The Wadden Sea National Park

The Wadden Sea National Park

Fanø is part of the Wadden Sea National Park, which is on UNESCO's World Heritage List. The national park stretches from Blåvandshuk in the north to Tøndermarsken in the south.

Fanø is located in the centre of the Wadden Sea National Park. The national park stretches from Blåvandshuk in the north of its border to the salt meadows of Tønder in the south. It is a unique natural area which includes the Wadden Sea, the islands of Fanø, Mandø, and Rømø, as well as the constructed earth embankments throughout the area, and the lowland areas along the coast of the main land.


The Wadden Sea area became a national park in 2010. In 2015 it was designated as a World Heritage Site by UNESCO. To be included on the World Heritage Site list, the natural areas or built monuments in question must be considered to be of outstanding, universal value. Therefore, if an area is included on this list, it means that the area is globally recognised as important - also to future generations.


The Landscape

The Wadden Sea is outstanding because it is a large, connected natural area, while also being a relatively 'young' landscape. Additionally it is made unique by the fact that the landscape has been, and is, mainly shaped by the ocean and only to a tiny degree by material from rivers.


The Dynamics

The fact that the Wadden Sea landscape is in a state of constant change, means that animals and plants are continuously faced with both new challenges and opportunities. If their current habitats are destroyed by wind and weather circumstances, other opportunities for habitats open up elsewhere in the Wadden Sea. The many different types of landscapes within the Wadden Sea is made up of distinct biomes, in which specialised animals or plants can live. For instance, on the mudflats and in the salt meadows the animal and plant life has adapted their lives to the coming and going of the salty tidal water.


The Wadden Sea in Denmark, Germany and the Netherlands makes up a whole 60% of the total tidal water areas in Europe and North Africa combined. Due to the sheer size of the area it is possible for animal species to find multiple habitats within the area, or to, over the course of time, develop their very own niche in the food chain.

The landscape of the Wadden Sea consists of many different elements, for example dunes, marsh and heath. However, it is naturally the mudflats that characterise the Wadden Sea. 'Mudflat' refers to the part of the ocean floor which is exposed at low tide. At a first glance the mudflat looks empty and dull but this is not the case at all. Most of the animals spend their lives dug into the ocean floor and have adapted to the large changes in temperature, water currents and moisture. In fact, the amount of living animals in the mudflats are 10 times higher than in the ocean floor in general. The shallowness of the water and the generous sunlight, sets the foundation for high concentrations of algae. It is these algae that provide the foundation of the widely branched out food chain of the Wadden Sea, which is made up of mudsnails, lugworms, conchs, hermit crabs and different types of clams, to name a few.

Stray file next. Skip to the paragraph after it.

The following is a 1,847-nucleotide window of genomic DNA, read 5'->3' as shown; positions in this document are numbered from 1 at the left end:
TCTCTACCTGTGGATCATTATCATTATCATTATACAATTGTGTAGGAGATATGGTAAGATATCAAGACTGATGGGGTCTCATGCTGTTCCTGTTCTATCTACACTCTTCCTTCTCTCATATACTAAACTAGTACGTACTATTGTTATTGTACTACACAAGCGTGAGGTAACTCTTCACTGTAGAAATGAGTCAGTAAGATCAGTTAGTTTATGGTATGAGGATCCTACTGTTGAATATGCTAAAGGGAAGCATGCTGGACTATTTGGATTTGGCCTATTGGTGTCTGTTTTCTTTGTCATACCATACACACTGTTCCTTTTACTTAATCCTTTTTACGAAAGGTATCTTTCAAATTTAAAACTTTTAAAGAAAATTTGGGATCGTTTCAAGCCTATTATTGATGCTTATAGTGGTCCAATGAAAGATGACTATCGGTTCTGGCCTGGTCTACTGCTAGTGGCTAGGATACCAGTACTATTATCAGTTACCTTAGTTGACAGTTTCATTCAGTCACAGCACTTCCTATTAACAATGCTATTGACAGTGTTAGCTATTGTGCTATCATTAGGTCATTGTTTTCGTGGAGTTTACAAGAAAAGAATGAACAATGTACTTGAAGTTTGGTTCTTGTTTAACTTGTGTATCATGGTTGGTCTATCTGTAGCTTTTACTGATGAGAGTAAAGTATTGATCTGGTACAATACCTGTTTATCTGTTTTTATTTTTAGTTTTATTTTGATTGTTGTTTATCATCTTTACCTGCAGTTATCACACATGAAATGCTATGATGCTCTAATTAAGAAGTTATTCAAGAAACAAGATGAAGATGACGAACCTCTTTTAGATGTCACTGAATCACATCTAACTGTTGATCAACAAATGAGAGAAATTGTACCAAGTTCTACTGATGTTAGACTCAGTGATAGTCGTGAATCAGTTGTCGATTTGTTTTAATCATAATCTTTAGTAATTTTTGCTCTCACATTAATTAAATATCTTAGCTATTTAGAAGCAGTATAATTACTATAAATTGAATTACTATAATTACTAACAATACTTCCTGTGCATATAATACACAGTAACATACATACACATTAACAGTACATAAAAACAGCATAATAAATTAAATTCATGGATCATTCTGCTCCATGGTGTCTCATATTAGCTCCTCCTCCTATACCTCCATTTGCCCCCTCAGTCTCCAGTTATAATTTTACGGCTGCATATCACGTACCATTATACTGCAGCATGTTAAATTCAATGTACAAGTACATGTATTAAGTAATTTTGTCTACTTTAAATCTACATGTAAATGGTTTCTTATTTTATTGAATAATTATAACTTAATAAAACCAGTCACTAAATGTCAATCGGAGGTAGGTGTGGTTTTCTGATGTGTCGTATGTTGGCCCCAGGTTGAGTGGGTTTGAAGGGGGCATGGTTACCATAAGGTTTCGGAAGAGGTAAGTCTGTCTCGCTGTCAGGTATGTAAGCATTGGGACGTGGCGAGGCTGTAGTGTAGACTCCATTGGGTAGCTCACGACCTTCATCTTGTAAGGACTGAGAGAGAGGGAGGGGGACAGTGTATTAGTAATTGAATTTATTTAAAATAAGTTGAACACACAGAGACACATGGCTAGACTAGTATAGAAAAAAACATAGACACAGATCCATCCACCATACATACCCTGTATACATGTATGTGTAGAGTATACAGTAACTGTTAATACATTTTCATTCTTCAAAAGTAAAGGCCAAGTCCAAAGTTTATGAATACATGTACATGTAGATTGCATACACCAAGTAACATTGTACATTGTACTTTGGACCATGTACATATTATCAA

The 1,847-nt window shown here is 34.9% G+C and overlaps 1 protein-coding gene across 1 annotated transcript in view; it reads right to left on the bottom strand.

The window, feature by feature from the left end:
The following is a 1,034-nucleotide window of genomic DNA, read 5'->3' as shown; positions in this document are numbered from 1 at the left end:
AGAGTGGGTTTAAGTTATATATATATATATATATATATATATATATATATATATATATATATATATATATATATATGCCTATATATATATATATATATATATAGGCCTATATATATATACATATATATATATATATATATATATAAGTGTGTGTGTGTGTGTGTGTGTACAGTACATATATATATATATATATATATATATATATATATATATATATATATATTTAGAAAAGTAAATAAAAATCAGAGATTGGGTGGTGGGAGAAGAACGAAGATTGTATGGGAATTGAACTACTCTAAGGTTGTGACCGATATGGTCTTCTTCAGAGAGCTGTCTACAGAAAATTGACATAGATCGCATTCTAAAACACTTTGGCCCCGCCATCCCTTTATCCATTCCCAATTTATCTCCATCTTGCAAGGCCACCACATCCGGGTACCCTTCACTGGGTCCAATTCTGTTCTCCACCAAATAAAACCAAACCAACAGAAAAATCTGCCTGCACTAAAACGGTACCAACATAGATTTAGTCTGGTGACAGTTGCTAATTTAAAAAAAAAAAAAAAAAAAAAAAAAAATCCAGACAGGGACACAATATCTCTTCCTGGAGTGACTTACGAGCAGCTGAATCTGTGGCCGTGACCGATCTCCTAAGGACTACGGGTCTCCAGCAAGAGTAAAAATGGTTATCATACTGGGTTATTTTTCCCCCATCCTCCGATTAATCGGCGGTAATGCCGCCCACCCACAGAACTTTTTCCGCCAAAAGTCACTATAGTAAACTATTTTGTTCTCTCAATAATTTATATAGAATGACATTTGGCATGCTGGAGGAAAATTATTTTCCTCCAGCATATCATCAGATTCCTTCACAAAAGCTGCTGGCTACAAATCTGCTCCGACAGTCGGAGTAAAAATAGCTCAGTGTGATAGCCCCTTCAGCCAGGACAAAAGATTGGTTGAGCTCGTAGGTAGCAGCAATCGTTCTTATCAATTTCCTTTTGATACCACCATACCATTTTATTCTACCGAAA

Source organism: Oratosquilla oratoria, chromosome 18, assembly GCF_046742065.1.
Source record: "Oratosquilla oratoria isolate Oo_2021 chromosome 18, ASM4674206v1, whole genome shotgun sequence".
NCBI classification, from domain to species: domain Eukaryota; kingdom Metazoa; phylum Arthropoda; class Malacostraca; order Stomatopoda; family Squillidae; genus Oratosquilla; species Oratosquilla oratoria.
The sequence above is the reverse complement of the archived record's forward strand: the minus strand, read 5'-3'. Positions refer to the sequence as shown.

Beach meadows in the Wadden Sea

Beach meadows are among the most valuable nature types in Denmark. The most extensive salt meadow area on Fanø is Grønningen in the northern part of Fanø.

At the southern tip of Fanø, we find the salt meadow with the strangest name, "Hønen". The meadow is not big, but very interesting.


The Tide

The Tide is a defining factor for Fanø and The wadden Sea. In short tide es the regular rise and fall of the water level. this happens in a cyclus of 12½ hours. The difference between high tide and low tide in the Waddensea is approx. two meters -  the biggest difference in Denmark.

Søren Jessens Sand

Landscapes melt together in the biggest dessert on Fanø. From here, there is access by foot to Søren Jessens Sand 365 days a year.

It is possible to go north by bike from Fanø Bad and along the foot of the dune but due to sand deflation it is not possible to ride a bike on the central parts of the high sand. This impassible landscape is exactly what makes Søren Jessens Sand such a great nature experience.